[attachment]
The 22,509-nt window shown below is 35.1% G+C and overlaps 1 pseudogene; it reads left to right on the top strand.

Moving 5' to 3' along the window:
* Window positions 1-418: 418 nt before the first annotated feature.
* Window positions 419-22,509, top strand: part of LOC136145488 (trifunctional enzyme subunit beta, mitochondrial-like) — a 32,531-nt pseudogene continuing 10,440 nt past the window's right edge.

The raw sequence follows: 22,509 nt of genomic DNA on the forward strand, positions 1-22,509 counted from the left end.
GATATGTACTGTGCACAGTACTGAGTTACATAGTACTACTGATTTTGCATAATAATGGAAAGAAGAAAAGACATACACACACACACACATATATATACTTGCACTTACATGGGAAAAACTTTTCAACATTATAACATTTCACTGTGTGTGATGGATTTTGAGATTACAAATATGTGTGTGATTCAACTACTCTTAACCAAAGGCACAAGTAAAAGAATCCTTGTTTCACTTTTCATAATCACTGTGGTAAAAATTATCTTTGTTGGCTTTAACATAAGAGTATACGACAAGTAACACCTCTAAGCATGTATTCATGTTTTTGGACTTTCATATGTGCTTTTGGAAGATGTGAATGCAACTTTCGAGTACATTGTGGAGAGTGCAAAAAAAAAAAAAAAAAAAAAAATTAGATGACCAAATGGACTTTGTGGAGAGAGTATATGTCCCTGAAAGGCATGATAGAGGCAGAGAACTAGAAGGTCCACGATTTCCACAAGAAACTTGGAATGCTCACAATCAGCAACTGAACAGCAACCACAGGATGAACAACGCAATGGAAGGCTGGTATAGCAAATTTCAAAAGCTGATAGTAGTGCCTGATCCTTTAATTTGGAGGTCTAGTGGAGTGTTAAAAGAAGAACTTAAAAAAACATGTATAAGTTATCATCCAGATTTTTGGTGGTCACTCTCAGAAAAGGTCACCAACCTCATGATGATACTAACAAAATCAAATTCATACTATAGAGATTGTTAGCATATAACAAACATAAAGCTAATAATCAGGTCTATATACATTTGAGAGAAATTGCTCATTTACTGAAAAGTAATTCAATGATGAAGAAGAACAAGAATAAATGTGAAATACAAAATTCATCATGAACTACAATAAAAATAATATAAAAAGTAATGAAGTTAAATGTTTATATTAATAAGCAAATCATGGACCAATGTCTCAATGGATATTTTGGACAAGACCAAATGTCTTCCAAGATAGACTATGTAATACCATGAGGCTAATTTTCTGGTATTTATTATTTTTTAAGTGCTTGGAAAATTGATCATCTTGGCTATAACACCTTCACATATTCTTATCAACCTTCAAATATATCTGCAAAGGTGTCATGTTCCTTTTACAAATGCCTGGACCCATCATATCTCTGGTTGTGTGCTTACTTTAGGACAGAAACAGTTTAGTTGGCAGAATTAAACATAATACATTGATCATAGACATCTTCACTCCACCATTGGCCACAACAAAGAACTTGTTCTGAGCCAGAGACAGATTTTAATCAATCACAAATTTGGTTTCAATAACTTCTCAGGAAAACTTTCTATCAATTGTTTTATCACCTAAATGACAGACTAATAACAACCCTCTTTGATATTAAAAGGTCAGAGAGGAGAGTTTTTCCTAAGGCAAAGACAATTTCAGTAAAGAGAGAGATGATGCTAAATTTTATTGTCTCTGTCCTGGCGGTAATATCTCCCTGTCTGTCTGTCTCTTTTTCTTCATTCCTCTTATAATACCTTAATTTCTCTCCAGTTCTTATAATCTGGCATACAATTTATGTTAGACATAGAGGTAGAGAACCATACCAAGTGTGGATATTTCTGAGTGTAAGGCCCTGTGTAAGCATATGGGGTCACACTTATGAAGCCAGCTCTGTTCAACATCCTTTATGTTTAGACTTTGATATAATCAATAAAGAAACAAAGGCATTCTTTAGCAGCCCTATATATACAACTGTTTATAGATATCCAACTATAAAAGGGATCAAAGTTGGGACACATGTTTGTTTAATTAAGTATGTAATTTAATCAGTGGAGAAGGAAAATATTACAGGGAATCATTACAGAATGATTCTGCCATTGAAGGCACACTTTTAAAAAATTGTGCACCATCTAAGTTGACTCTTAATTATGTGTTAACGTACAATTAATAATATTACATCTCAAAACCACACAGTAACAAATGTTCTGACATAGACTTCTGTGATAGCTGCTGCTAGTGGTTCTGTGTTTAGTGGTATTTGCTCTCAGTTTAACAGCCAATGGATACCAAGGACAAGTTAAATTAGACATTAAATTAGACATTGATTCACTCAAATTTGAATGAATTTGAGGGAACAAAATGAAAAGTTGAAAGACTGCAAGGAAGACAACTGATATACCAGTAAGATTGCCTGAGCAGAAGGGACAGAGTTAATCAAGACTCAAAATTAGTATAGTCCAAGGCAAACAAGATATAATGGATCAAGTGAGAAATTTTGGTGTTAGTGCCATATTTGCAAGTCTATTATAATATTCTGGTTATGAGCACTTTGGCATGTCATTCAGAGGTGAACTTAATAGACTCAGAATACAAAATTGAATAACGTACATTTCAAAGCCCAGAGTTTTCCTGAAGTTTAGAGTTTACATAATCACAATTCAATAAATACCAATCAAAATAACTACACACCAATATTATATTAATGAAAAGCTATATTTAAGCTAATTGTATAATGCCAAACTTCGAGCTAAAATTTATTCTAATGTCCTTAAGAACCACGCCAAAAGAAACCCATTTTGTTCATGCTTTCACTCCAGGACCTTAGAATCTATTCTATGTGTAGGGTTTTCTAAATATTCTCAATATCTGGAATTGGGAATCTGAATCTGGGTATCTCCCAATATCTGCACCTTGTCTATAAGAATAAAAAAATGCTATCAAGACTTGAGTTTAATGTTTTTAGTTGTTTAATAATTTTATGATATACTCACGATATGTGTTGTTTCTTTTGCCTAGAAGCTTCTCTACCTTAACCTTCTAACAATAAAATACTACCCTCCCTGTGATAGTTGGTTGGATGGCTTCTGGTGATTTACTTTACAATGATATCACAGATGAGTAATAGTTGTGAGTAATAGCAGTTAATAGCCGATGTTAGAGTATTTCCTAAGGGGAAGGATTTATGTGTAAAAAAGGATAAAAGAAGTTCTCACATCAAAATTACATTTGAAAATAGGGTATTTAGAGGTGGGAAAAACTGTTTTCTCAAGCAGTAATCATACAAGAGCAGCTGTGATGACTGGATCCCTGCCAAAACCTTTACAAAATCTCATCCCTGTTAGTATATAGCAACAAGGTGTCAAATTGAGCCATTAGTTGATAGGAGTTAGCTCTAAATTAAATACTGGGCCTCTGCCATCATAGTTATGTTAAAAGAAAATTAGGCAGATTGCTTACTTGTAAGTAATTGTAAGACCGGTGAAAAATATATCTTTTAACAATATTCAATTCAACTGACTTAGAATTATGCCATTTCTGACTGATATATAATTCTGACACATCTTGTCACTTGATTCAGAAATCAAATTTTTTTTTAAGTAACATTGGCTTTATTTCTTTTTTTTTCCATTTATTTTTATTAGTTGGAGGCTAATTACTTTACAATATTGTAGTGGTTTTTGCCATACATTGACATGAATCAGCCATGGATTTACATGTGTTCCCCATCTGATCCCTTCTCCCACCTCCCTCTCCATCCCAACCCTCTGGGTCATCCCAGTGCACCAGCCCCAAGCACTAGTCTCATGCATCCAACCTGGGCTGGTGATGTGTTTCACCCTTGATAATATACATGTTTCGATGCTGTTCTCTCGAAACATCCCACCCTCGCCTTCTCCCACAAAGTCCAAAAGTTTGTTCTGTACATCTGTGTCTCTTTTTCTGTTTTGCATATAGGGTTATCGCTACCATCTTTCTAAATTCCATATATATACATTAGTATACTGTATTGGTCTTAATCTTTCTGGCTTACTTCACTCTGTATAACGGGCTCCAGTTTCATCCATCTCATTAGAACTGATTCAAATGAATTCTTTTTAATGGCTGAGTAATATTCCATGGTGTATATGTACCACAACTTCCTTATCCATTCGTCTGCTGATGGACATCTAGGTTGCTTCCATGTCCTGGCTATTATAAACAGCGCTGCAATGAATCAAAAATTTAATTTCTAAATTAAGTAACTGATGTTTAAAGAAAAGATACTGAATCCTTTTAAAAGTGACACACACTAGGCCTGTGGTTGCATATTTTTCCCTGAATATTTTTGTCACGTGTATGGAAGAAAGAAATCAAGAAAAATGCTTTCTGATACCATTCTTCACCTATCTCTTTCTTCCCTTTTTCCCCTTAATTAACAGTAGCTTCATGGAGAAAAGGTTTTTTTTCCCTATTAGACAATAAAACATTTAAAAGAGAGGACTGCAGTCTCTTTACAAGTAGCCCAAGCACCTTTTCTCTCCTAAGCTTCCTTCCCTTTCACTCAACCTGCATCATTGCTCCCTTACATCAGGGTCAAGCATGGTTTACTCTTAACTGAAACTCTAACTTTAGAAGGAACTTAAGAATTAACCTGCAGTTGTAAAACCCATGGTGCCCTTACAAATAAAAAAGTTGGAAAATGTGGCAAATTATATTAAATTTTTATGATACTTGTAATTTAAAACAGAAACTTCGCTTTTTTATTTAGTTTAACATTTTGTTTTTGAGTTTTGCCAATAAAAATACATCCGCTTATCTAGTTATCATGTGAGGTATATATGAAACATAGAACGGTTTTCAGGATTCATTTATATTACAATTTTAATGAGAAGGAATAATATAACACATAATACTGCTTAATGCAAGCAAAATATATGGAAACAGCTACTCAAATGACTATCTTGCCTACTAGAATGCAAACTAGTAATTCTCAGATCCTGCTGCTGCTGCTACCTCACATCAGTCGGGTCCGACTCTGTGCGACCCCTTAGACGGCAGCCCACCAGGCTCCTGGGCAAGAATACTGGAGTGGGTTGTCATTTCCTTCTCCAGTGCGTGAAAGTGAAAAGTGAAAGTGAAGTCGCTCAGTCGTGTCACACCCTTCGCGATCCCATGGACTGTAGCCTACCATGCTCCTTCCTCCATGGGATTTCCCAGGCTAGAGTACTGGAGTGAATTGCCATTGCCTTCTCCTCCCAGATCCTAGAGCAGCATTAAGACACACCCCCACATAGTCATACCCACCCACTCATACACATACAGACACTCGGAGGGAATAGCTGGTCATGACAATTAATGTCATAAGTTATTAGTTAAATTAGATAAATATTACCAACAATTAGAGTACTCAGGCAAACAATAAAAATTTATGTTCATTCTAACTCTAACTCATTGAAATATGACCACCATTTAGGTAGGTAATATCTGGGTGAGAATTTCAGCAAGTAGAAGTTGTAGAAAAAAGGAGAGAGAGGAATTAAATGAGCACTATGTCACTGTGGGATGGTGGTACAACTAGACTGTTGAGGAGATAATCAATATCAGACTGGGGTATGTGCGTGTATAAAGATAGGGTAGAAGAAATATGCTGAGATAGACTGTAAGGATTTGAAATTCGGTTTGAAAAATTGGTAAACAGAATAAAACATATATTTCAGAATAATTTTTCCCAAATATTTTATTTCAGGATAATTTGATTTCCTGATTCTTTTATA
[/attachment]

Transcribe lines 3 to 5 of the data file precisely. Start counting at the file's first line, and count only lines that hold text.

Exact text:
* Window positions 1-418: 418 nt before the first annotated feature.
* Window positions 419-22,509, top strand: part of LOC136145488 (trifunctional enzyme subunit beta, mitochondrial-like) — a 32,531-nt pseudogene continuing 10,440 nt past the window's right edge.

The raw sequence follows: 22,509 nt of genomic DNA on the forward strand, positions 1-22,509 counted from the left end.